What do you mean, “No purple gloves?”


A new dimension of perspective has been brought to our attention during this experience: the world of trace-metal sampling and studies.  We have been fortunate enough to be asked to help out with some of the sampling processes throughout the trip, and each method is as different as the investigator requesting the sample.  As the term implies, these scientists are not looking for hunks of iron ore to excavate.  Their world lies within the realm of the isotopes of elemental metals, and working within that world comes with some very strict rules of play.


Not any reflection of the care that is given this vessel, this is just what happens when metal is exposed to harsh salt environment on a daily basis, and why early water samples were grossly biased towards Iron content

Going back to the early days of oceanography, sampling methods were grossly different from the ways of modern oceanography.  If you think about it: looking for trace-metals in water or sediment samples while aboard a “rust bucket” may not yield the most accurate results.  In fact, many studies conducted around the 1950’s or earlier are far from accurate.  Most results were inconsistent or tainted by methods used by early scientists.  Not to say they were careless, but the realm of possibilities for sampling materials and methods available now are much more abundant than in years past.

The clean room

So in our case, the utmost care is taken to collect the various water samples that will be analyzed for trace-metals.  Instead of the rosette on board for collecting water, which is made of steel with zinc sacrificial anodes and hoisted on a metal cable, we use the GO-Flo bottles on a line coated in a synthetic, non-metallic material.  On the GO-Flo bottles, there is as little metal as possible, save the few wing nuts as fasteners and an external stainless steel spring that works with the messengers.  They are kept in a clean room (affectionately dubbed the E.T. room) and covered on top and bottom with plastic bags to avoid any contaminants in the air or from the surrounding environment.  There is a high-grade air filter that was brought by Dr. Silke Severmann as well, to keep the area as clean as possible.  All sample bottles are handled with gloves for collecting, labeling, and repacking in cleaned double-bagged Ziplocs.  And in the case that you were working with core samples earlier in the day and happen to still be wearing your work on your shirt, as I found out, you will need to change so as to not contaminate the samples with the particles from the sediments.

Trace-metal goes so far as to incorporate the types of bottles and gloves used.  I was unaware that certain types of plastics contain aluminum.  Being that any type of other trace metal’s presence could foul up a sample, those types of bottles are not used in this process.  Even other samples that incorporate the use of clamps, which were brand new in Gulfport and are now severely rusted in only 17 days, are not taken while these water samples are being drawn on deck.  And then there are the purple gloves.  The glorious fashion-statement we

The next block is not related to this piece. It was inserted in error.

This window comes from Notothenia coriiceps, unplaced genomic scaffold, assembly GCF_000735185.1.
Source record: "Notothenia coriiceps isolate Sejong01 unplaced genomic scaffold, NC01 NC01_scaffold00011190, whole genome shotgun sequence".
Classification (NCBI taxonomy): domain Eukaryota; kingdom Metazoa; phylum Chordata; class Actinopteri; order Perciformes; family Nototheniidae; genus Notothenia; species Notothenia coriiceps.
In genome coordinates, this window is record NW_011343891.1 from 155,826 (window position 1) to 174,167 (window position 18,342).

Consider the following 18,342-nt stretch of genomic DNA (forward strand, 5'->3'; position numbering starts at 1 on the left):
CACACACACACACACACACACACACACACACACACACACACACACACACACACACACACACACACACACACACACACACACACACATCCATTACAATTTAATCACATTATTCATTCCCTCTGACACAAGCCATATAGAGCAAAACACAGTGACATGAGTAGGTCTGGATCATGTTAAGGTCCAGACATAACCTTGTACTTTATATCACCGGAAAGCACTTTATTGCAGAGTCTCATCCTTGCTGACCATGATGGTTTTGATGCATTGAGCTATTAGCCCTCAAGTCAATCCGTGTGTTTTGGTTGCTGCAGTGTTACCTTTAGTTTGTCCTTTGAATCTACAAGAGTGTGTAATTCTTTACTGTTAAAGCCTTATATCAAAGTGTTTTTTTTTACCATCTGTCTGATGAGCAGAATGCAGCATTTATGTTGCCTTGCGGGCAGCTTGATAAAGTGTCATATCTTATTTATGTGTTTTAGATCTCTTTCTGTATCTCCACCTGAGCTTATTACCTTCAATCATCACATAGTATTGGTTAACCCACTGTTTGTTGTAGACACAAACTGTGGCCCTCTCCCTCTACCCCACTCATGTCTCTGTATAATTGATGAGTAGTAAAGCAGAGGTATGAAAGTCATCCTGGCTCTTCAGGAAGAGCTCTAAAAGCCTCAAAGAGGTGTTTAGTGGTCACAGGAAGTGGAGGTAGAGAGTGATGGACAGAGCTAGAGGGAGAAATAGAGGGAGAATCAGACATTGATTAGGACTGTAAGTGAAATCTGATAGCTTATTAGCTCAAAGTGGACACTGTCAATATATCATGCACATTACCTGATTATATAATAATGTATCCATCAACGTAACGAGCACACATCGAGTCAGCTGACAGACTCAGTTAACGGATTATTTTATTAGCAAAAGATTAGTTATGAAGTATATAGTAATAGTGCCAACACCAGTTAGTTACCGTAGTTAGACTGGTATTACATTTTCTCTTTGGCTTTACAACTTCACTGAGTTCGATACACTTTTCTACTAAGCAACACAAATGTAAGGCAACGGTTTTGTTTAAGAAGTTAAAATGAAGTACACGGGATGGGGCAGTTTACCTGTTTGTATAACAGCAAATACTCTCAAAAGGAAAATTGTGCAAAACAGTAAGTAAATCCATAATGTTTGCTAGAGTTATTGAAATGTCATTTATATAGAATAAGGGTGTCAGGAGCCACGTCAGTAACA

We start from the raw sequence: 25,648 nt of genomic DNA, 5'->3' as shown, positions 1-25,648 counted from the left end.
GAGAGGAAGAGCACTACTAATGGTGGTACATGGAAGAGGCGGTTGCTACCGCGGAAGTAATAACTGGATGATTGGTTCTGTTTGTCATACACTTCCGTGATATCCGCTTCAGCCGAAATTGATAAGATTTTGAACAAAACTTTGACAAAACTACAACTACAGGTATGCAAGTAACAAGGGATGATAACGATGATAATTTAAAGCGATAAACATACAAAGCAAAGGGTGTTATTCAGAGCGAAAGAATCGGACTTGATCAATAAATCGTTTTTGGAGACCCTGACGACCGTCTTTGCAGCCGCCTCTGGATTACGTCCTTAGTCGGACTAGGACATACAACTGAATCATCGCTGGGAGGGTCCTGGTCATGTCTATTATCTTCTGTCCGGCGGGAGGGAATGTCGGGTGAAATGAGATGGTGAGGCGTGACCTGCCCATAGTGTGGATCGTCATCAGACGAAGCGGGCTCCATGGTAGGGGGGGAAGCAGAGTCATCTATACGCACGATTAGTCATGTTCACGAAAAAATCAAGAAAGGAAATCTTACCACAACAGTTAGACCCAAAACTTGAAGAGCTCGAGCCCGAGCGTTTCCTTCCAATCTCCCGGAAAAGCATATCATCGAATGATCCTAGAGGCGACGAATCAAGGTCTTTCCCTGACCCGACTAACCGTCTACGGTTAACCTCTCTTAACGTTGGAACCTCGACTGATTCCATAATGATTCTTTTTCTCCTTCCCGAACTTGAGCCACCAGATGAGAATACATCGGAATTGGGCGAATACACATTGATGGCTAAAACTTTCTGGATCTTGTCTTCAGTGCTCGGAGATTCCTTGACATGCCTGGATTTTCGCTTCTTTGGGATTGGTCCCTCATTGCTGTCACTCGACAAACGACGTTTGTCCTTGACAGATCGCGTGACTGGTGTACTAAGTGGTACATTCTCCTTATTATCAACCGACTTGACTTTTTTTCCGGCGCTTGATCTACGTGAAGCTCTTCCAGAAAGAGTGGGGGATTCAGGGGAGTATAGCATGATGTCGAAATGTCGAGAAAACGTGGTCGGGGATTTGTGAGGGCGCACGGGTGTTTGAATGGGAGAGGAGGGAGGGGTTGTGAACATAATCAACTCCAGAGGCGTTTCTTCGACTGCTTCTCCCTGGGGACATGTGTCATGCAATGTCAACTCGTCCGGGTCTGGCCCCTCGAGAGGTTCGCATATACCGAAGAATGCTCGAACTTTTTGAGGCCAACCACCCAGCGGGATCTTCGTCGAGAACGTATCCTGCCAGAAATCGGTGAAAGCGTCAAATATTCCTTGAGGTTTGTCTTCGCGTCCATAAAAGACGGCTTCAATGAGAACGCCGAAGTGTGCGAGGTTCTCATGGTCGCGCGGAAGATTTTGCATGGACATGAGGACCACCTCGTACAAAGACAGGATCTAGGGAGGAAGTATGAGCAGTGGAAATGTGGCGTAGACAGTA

No metal zone; even the iPod play-list is trace-metal friendly!

 were thrilled to find in the lab, beckoning for use; but we were immediately told they are absolutely out.  The reason for this is that wonderful purple hue is created by the presence of other metals…which, as I’m sure you’ve ascertained by now, will compromise the samples.  Bummer…

Clamps that have taken a beating from the harsh salt environment, yet only come out of the lab during sampling

Polonium sampling on the other hand is a very different approach.  Dr. Kanchan Maiti is not concerned with coming in contact with other metals or other samples.  His focus is so rare, that its presence will not be altered or hidden by other metals in the sample.  In fact, the other groups prefer he does his processing separate due to his incorporation of Iron to cause the metals in his samples to precipitate to the bottom.  That would definitely cause a ruckus if his added iron were mixed in with the other trace metal samples.  So again, the methods are strictly followed and spaces mapped out so as to maintain the most pristine samples as possible for the truest results during analysis.   

The count-down on board has begun.  We cannot believe in a few short days, we will be off-loading this boat and leaving behind such an amazing group of people, with so much knowledge to share!  Don’t miss out on your chances to send in questions while we have these scientists and crew at bay.  They would love to hear from you, and send out a response to your inquires.

Metal lines sum up the feeling trace-metal scientists have towards using them, a big "No."

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About Cris Wagner

Cris Wagner is currently working with the Navarre Beach Marine Science Station, in Navarre, Florida. Prior to moving to the Panhandle, she had the privilege of being the Director of Education and Exhibits at Florida Oceanographic in Stuart, FL.
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